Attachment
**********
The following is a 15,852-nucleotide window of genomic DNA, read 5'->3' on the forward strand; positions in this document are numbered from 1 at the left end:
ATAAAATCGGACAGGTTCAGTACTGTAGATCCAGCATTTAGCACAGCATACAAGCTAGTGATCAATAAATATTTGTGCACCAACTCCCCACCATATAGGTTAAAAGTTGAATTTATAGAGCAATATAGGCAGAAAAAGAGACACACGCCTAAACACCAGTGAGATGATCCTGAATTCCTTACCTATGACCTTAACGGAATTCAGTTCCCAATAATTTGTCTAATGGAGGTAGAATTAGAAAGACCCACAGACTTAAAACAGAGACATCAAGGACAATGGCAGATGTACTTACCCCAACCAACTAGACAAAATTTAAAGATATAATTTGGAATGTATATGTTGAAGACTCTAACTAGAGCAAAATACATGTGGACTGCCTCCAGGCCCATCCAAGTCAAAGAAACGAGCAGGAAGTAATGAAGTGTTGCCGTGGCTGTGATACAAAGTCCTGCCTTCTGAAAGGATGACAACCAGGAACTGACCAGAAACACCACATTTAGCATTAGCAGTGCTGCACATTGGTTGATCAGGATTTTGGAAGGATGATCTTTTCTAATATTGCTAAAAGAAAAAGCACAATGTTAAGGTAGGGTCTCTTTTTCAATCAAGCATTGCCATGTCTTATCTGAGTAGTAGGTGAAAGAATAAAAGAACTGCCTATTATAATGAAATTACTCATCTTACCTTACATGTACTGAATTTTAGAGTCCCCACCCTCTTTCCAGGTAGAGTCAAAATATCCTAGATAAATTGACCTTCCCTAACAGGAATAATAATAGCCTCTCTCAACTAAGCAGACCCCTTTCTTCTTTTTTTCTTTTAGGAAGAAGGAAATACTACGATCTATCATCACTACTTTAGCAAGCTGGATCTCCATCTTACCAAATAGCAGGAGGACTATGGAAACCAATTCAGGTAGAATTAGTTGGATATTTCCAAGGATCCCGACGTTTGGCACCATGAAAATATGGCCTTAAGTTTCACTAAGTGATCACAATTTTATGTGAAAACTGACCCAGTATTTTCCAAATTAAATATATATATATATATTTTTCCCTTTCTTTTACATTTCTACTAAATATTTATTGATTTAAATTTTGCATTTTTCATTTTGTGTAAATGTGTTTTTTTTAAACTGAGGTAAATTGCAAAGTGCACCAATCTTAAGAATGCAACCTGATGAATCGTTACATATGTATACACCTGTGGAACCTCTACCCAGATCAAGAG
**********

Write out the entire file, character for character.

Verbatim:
The following is a 15,852-nucleotide window of genomic DNA, read 5'->3' on the forward strand; positions in this document are numbered from 1 at the left end:
ATAAAATCGGACAGGTTCAGTACTGTAGATCCAGCATTTAGCACAGCATACAAGCTAGTGATCAATAAATATTTGTGCACCAACTCCCCACCATATAGGTTAAAAGTTGAATTTATAGAGCAATATAGGCAGAAAAAGAGACACACGCCTAAACACCAGTGAGATGATCCTGAATTCCTTACCTATGACCTTAACGGAATTCAGTTCCCAATAATTTGTCTAATGGAGGTAGAATTAGAAAGACCCACAGACTTAAAACAGAGACATCAAGGACAATGGCAGATGTACTTACCCCAACCAACTAGACAAAATTTAAAGATATAATTTGGAATGTATATGTTGAAGACTCTAACTAGAGCAAAATACATGTGGACTGCCTCCAGGCCCATCCAAGTCAAAGAAACGAGCAGGAAGTAATGAAGTGTTGCCGTGGCTGTGATACAAAGTCCTGCCTTCTGAAAGGATGACAACCAGGAACTGACCAGAAACACCACATTTAGCATTAGCAGTGCTGCACATTGGTTGATCAGGATTTTGGAAGGATGATCTTTTCTAATATTGCTAAAAGAAAAAGCACAATGTTAAGGTAGGGTCTCTTTTTCAATCAAGCATTGCCATGTCTTATCTGAGTAGTAGGTGAAAGAATAAAAGAACTGCCTATTATAATGAAATTACTCATCTTACCTTACATGTACTGAATTTTAGAGTCCCCACCCTCTTTCCAGGTAGAGTCAAAATATCCTAGATAAATTGACCTTCCCTAACAGGAATAATAATAGCCTCTCTCAACTAAGCAGACCCCTTTCTTCTTTTTTTCTTTTAGGAAGAAGGAAATACTACGATCTATCATCACTACTTTAGCAAGCTGGATCTCCATCTTACCAAATAGCAGGAGGACTATGGAAACCAATTCAGGTAGAATTAGTTGGATATTTCCAAGGATCCCGACGTTTGGCACCATGAAAATATGGCCTTAAGTTTCACTAAGTGATCACAATTTTATGTGAAAACTGACCCAGTATTTTCCAAATTAAATATATATATATATATTTTTCCCTTTCTTTTACATTTCTACTAAATATTTATTGATTTAAATTTTGCATTTTTCATTTTGTGTAAATGTGTTTTTTTTAAACTGAGGTAAATTGCAAAGTGCACCAATCTTAAGAATGCAACCTGATGAATCGTTACATATGTATACACCTGTGGAACCTCTACCCAGATCAAGAG